We use our credit cards every day yet most of us don’t really understand what happens when we swipe a credit card at a merchant. Did you know there are no less than six different players (above and beyond the consumer and the merchant) involved in a typical transaction?
Acquiring Banks – These are the retail banks that serve the merchant, you can think of them as the entity managing the bank account where deposits go for the merchant.
Payment Processors – These are actually the entities that really make credit cards work, they ensure everyone gets paid in accordance with the associated agreements. Some of the largest players here are FirstData, Heartland, Chase and Bank of America.
Issuing Banks – These are the banks that serve the consumer by providing them credit cards. They not only evangelize and sell the cards but own the customer relationship.
Service Providers – It used to be the only way to take credit cards was to work with your “acquiring bank” but now consultants handle this work for the banks.
Hardware Providers – Those clunky credit card terminals come from somewhere as to the point of sale terminals stationed in every retail establishment you visit. One of the largest is Verifon.
Credit Card Networks – This is Visa, Mastercard, American Express and Discover these guys don’t really clear transactions they instead establish the rules by which the system works and establish the technological standards the system uses.
Each one getting a piece of every transaction performed with that card, that cut can range from 2% to 3% of a transaction; if we assume the low end for a $100 transaction this looks something like this:
|Split between payment processor, Service Provider and Acquiring Bank
This is of course before currency conversion fees, interest, card-fees, credit card rewards, charge backs and the numerous other variables at play in these transactions.
Some reports suggest in 2013 there were more than $4 trillion in these card-based transactions in the US alone. It’s also worth noting that in the US more than many other countries cards are being used for smaller and smaller transactions and this trend is likely to expand as cash becomes less convenient.
Startups like Square and Level-up are trying to disrupt these card-present transactions like Paypal has done for the card-not-present transactions and by doing so they are really going after a share of the that .35c that is currently split between the various players and the money the hardware providers get out of the merchant.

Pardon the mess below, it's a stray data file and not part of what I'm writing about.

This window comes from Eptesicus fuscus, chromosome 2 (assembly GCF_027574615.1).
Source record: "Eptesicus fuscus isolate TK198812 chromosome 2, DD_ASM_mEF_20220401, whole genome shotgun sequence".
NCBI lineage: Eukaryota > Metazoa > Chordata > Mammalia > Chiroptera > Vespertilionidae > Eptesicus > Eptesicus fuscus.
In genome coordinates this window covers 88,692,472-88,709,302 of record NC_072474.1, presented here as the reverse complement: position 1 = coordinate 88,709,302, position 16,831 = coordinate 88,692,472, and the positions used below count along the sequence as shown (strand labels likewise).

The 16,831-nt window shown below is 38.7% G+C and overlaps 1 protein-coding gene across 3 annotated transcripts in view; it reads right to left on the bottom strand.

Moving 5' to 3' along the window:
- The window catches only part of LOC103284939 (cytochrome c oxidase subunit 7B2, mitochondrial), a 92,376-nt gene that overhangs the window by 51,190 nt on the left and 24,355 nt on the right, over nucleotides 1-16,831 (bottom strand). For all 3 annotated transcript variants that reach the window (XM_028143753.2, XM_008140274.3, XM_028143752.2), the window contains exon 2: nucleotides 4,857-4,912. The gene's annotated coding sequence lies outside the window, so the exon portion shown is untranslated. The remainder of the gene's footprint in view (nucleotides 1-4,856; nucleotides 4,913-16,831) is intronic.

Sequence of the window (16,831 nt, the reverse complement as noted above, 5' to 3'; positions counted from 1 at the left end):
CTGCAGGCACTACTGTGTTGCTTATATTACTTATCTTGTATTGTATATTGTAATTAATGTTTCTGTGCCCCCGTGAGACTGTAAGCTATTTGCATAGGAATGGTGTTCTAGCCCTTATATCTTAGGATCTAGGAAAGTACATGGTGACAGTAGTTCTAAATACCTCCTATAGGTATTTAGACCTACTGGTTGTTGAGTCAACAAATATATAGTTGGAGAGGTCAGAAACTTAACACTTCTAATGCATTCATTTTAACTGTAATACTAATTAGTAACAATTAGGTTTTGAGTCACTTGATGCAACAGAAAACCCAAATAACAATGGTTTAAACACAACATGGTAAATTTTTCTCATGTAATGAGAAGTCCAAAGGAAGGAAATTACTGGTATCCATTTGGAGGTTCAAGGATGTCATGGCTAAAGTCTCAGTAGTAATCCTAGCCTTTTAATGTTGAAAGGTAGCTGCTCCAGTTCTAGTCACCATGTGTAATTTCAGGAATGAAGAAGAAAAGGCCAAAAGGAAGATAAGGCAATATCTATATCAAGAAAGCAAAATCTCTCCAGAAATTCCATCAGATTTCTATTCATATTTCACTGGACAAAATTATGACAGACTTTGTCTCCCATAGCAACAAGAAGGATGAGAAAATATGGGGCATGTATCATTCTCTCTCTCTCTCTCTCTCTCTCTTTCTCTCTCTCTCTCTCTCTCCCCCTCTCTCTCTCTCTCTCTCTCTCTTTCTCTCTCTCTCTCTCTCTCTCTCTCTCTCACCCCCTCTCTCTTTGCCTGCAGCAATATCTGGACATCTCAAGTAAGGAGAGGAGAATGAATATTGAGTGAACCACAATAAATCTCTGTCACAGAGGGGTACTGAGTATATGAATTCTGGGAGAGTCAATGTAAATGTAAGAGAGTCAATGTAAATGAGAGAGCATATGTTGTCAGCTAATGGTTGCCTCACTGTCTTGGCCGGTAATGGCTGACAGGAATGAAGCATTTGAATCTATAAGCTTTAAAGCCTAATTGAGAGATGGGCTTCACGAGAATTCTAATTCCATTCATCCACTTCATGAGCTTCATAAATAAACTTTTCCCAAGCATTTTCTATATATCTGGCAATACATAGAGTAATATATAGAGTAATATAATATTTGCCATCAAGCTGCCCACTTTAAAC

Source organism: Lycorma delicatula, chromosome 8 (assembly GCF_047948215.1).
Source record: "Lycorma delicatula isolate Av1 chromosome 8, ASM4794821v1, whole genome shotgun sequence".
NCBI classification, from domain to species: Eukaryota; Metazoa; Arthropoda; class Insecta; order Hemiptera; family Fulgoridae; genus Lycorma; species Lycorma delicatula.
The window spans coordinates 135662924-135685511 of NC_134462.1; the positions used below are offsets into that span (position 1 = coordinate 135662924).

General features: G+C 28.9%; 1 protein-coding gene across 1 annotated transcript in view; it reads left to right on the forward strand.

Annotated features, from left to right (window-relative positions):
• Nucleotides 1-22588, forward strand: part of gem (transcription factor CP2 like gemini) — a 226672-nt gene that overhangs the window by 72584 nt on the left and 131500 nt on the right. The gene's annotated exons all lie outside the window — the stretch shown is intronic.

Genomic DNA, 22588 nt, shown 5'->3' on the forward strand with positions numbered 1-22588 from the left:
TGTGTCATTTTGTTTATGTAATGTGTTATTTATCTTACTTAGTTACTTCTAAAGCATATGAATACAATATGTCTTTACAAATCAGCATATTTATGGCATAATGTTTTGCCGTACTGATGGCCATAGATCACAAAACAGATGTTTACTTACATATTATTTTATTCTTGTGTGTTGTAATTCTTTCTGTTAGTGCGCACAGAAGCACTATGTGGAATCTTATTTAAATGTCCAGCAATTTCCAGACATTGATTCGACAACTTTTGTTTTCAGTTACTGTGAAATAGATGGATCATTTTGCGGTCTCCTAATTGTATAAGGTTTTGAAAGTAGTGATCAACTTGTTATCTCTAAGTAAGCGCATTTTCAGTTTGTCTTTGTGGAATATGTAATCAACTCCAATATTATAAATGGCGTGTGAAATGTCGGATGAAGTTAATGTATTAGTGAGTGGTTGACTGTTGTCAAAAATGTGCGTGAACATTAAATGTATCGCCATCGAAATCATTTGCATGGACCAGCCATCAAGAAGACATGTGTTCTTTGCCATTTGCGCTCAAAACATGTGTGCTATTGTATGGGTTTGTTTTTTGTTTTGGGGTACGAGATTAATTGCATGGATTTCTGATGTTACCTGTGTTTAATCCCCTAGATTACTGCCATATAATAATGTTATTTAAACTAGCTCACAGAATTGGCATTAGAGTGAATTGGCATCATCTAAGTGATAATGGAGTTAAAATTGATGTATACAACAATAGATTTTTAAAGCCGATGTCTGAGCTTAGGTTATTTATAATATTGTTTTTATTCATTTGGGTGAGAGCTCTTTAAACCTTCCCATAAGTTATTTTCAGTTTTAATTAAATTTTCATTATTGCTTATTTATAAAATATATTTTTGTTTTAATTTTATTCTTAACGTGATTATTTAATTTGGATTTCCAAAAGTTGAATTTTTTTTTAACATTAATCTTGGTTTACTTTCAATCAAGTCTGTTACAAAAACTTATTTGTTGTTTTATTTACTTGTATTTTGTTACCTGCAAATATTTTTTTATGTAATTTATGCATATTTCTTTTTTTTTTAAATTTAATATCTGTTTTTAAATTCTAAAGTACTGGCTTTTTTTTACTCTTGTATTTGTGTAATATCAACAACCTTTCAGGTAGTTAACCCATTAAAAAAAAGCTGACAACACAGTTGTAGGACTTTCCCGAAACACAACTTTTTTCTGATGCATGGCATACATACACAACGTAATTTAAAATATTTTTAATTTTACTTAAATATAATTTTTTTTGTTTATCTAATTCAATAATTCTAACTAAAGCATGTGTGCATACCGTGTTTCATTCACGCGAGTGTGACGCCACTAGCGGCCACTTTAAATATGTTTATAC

This is a great business but the sheer number of players involved in the system makes it hard to make ends meet. These players try to game the system by building additional products based purchasing behavior and batching transactions but the current system is so complicated with and has so many players its simply hard to get the slop out.
More over the standards set by the credit card networks are weak, the technologies these systems are based on are easily compromised and even their more secure counterparts based on chip-and-pin don’t live up to their security promises.
Then there is the question of usability of these systems which are far from optimum, we have all tried swiping our cards or entering the pin finding the readers unable to work with the cards or seen someone swipe the card the wrong way.
NFC has long been touted as the solution to some of these problems but despite being over 10 years old, has its own security issues, has hardly been deployed and at best is just a new hardware layer on the already overly complicated system.
One way to address these problems is to setup a separate system that runs along side this existing framework. This system would be designed to be more secure, easier to use and have fewer moving parts. Such a system if done right could get the slop out of the payments system, merchants could get paid quicker, keep more of their profits, consumers and merchants alike could experience less fraud and we could even have a more usable system.
Bitcoin has the potential to be the catalyst and foundation to make this happen; I don’t think we will see card-present transactions based on efficient models of bitcoin use in the near future but I do think it will happen.
If this approach can simply half the current cost structure of the payments that would put 1%-1.5% back in the merchants pockets, if along the way it reduces charge backs, currency conversion fees, and the other miscellaneous charges that infect this system it can foundationally change the way we look at commerce.
Bitcoin has this potential and I for one am excited to see what the next few years have in-store.